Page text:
Trade and investment flows between China and Africa will gain momentum this year as President Xi Jinping visits several nations on the continent during his first overseas trip, according to Standard Chartered.
Xi, who took over from Hu Jintao last week, will visit Russia, Tanzania, South Africa and the Republic of Congo this month, according to the Xinhua News Agency.
Rising Chinese investments in Africa would continue, Stephen Priestley, the bank’s head of origination and client coverage for the continent, said in Beijing on Monday.
Trade between China and Africa may have risen to a record last year after growing 20 percent to 163.9 billion yuan (R239.9bn) through October, according to China’s Ministry of Commerce. Forecasts of a more stable economic environment would help drive trade and investment, Priestley said.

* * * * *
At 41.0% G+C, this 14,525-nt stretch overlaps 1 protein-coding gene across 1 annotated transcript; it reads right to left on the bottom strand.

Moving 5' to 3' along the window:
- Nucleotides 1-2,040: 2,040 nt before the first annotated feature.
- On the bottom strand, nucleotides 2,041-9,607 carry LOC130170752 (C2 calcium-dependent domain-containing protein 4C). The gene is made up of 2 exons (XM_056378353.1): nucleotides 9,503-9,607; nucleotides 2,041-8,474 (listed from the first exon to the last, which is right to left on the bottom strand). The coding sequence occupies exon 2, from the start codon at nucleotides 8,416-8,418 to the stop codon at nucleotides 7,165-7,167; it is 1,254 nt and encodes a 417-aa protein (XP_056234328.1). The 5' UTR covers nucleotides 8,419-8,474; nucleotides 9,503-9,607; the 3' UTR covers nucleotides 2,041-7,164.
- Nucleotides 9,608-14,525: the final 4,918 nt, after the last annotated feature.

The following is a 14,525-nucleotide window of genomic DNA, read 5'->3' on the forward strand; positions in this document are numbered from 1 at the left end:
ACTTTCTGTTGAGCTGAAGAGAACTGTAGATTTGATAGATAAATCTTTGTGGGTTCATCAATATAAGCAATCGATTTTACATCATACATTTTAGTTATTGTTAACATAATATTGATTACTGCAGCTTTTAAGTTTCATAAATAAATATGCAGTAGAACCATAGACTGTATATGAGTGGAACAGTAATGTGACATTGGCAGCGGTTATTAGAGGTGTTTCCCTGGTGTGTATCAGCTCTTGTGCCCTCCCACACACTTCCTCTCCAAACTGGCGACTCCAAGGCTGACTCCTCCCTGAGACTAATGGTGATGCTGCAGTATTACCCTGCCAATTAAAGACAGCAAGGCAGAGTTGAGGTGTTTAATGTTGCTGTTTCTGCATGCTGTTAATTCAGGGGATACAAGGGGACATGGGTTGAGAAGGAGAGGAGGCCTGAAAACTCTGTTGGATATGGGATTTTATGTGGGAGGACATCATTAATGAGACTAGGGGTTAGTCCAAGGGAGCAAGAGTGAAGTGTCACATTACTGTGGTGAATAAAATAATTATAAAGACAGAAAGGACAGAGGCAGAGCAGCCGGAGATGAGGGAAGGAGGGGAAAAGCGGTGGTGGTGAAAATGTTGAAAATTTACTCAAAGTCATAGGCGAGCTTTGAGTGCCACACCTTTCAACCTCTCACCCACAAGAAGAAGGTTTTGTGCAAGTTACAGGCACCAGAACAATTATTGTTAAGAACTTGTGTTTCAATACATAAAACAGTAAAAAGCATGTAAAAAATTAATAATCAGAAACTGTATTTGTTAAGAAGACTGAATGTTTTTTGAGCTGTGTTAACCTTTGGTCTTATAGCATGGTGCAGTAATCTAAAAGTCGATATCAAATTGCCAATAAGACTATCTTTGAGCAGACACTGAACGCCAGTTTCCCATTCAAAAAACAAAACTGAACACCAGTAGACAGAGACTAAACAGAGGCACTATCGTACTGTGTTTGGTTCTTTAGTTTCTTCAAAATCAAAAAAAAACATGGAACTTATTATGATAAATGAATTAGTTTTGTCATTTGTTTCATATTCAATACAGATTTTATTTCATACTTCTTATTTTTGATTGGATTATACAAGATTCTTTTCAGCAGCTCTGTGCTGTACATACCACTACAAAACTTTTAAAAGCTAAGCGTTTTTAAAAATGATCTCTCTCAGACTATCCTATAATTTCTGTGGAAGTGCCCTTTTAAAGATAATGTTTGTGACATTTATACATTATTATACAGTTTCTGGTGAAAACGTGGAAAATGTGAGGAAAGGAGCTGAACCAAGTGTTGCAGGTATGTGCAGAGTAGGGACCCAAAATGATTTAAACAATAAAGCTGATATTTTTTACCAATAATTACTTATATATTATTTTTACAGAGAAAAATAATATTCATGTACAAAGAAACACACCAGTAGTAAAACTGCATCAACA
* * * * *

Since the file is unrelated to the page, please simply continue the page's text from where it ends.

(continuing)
“There are fewer disruptions within Africa than there were in the last year and the year before,” he said. “We just saw an election in Kenya, we just had an election in Ghana and there was a transfer of power and there’s no disruption to the economy. It’s a stable growth pattern.”
Standard Chartered, with operations in 16 African countries, plans to invest $100 million (R919m) over the next three years, opening 110 branches on the continent and recruiting 950 staff. Revenue from Africa made up more than 8 percent of income last year, according to the London-based bank.
Chinese investment in Africa totalled almost $20bn at the end of last year, creating jobs, tax revenue and training, Shen Danyang, the spokesman for China’s commerce ministry, said in Beijing yesterday.
“China has built substantial goodwill in Africa over the years,” Priestley said. “It now needs to make sure it balances that, making sure that certain companies ensure there are skills transferred and that they don’t replace the labour in these countries.”
Nigeria’s central bank governor, Lamido Sanusi, warned in a Financial Times article earlier this month that Africa must shake off its romantic view of China and accept that it was a competitor as much as a partner. “China is a major contributor to the deindustrialisation of Africa and thus African underdevelopment,” Sanusi wrote. pages 18, 25